Undoubtedly. Because coexistence would be an opportunity for him to get out of the quagmire into which France is gradually sinking. Allowing the right and left opposition to shoulder their share of the burden.

Let’s do a little political fiction. There is increasing talk of dissolving the National Assembly less than six months after the spring 2022 legislative elections. Dangerous for most? Undoubtedly. Stupid? Not really. It is said that the president of the republic himself mentioned it on September 29 during a dinner in the Elysée Palace dedicated to the pension reform, in the presence of the leaders of the majority. He is said to have said, in effect, that “if there is a vote of no confidence, there will be dissolution in a minute.”

The overflow of democracy

The political class did not believe. First, because the deputies elected in June are unlikely to return their mandates. Second, because the French do not want to go back to the polls after two rounds of municipal elections in March and June 2020, interrupted by the Covid epidemic, after the presidential elections in April 2022, which will be followed by legislative elections on June 12. and 19, 2022. There would be some overflow of democracy.

And yet, the idea of ​​dissolution is gaining strength. This is what the Journal du Dimanche understands, stating that the topic was discussed on November 3, 2022 in the executive office of the Macronist party. “The party is ready for any situation,” said Stéphane Sejourne, the new leader of the Revival party. Even the “protocol of dissolution” was drawn up. Everything is ready.
This was confirmed by Olivier Dussopt, Minister of Labour, on LCI TV: “If the opposition joins forces to pass a vote of no confidence and overthrow the government, [the President] would obey the French.”
And to get good weight, Prime Minister Elizabeth Bourne clarifies in an interview given on October 30 to a Portuguese newspaper: “If there is an alliance to overthrow the government (…), going back to the ballot box could be the way.”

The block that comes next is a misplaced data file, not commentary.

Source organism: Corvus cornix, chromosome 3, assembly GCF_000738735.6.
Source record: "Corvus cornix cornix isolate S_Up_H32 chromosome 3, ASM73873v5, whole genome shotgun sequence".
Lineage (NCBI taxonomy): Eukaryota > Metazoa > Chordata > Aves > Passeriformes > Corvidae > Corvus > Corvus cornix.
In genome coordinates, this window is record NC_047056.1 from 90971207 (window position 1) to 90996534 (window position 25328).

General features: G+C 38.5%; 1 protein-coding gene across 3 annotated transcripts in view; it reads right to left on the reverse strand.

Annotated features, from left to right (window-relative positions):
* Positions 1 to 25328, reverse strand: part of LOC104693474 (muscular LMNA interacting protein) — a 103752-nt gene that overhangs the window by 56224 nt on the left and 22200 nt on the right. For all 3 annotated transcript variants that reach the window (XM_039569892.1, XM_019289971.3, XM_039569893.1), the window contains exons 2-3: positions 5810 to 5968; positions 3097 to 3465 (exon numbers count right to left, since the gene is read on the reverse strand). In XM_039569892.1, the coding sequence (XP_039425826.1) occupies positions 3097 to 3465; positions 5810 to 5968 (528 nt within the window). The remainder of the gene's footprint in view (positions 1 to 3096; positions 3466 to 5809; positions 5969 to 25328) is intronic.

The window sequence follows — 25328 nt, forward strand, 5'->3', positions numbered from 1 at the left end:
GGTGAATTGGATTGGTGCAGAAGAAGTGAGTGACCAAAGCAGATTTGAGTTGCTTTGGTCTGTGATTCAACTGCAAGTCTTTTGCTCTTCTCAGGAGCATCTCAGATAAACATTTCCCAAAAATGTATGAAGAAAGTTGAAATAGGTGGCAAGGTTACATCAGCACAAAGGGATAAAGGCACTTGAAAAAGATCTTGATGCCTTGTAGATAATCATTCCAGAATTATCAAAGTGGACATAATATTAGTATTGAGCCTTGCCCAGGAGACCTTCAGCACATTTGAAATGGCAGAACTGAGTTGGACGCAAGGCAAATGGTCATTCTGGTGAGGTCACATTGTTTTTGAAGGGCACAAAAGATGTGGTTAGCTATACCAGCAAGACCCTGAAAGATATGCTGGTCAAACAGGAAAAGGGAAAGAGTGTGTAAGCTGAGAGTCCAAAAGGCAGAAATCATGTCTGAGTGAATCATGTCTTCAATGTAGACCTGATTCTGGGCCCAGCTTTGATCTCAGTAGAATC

What is the point of dissolution?

Considering the results of the presidential and parliamentary elections, the president of the republic and his (relative) majority, at first glance, are not interested in returning to the voters. They could take a nice jacket.

As a reminder, Macron was re-elected president of the republic on April 24, 2022 with 18,768,639 votes (final numbers), i.e. 58.55% of the votes cast, which was significantly ahead of the presidential election. But that commendable score drops to 38.52%, which is reported to all electorates.
Worse: from 2017 to 2022, Macron lost 1,974,489 votes! This is not the triumph that one would like to believe.

The coexistence that the French asked for

At the same time, Marine Le Pen gets 13,288,686 votes (27.28% of registered voters) and gets 2,650,211 votes in five years! Thus, the electoral dynamics are favorable to her.
The numbers indicate the rejection of the re-elected president and his policies during the five-year term. Indeed, an OpinionWay poll for Cnews shows that “one in three people who voted for Macron in the second round would prefer that he did not have a majority in the National Assembly.” And 63% of French registered voters want to live together with the appointment of the prime minister from the opposition party.
In other words, many voters voted for Macron to block Marine Le Pen, but they don’t want Macron to govern. Here is France divided, fragmented, more divided than ever.

Parliamentary elections: Macron weakened

Then there were parliamentary elections. They confirmed the French rejection of Emmanuel Macron. The president lost the absolute majority. The new Macronist party, Renaissance, has only 170 MPs (including 4 relatives), the National Association – 89 MPs (including one relative), France Insoumise with Nupes – 75 MPs, the Republicans – 62 MPs … Various parties , only 254 seats out of 577 favor the President of the Republic, they have only a relative majority.
This political instability prevents the President of the Republic from carrying out the reforms he announced during the campaign, and in particular the pension reform. Hence their anger.

A new cohabitation?

But the new legislative elections will not be favorable for the Macronist parties. The president knows this well. The economic and social problems associated with the explosion of inflation, the senseless increase in energy and food prices would be fatal for elected officials close to power. And it will benefit first the national association, then the French insoumise.

Without a doubt, this is where Emmanuel Macron plays a new card — coexistence. As it happened several times under the 5ᵉ Republic, with Mitterrand and Chirac.
Since France is in a disastrous economic and social situation, why not put some of the burden on the opposition? The one on the right or the one on the left is not important. Thus, the political responsibility for the failures that will occur in the next few months will be shared to a large extent.
Fiction? It is possible. But who’s to say that Macron hasn’t thought about it?